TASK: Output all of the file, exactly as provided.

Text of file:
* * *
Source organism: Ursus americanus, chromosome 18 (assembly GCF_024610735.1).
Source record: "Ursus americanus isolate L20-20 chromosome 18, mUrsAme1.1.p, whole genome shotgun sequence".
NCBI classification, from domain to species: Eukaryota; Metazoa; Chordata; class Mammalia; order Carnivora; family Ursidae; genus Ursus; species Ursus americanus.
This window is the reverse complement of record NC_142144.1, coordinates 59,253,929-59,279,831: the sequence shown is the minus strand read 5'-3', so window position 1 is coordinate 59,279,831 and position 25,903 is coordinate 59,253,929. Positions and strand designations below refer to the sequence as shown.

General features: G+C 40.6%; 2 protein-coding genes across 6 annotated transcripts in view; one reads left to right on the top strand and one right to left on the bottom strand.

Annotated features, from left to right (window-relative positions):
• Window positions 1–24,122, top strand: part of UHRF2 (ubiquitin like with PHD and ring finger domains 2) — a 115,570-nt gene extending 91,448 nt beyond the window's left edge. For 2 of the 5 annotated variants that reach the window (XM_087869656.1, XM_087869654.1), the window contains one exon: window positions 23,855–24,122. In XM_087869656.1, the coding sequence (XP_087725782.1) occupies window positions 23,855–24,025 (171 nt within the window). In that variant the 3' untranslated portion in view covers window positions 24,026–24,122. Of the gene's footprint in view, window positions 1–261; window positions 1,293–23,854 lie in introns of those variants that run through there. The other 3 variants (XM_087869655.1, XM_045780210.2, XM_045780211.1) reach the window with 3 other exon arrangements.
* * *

Source organism: Ursus americanus, chromosome 18 (assembly GCF_024610735.1).
Source record: "Ursus americanus isolate L20-20 chromosome 18, mUrsAme1.1.p, whole genome shotgun sequence".
NCBI classification, from domain to species: Eukaryota; Metazoa; Chordata; class Mammalia; order Carnivora; family Ursidae; genus Ursus; species Ursus americanus.
This window is the reverse complement of record NC_142144.1, coordinates 59,253,929-59,279,831: the sequence shown is the minus strand read 5'-3', so window position 1 is coordinate 59,279,831 and position 25,903 is coordinate 59,253,929. Positions and strand designations below refer to the sequence as shown.

General features: G+C 40.6%; 2 protein-coding genes across 6 annotated transcripts in view; one reads left to right on the top strand and one right to left on the bottom strand.

Annotated features, from left to right (window-relative positions):
• Window positions 1–24,122, top strand: part of UHRF2 (ubiquitin like with PHD and ring finger domains 2) — a 115,570-nt gene extending 91,448 nt beyond the window's left edge. For 2 of the 5 annotated variants that reach the window (XM_087869656.1, XM_087869654.1), the window contains one exon: window positions 23,855–24,122. In XM_087869656.1, the coding sequence (XP_087725782.1) occupies window positions 23,855–24,025 (171 nt within the window). In that variant the 3' untranslated portion in view covers window positions 24,026–24,122. Of the gene's footprint in view, window positions 1–261; window positions 1,293–23,854 lie in introns of those variants that run through there. The other 3 variants (XM_087869655.1, XM_045780210.2, XM_045780211.1) reach the window with 3 other exon arrangements.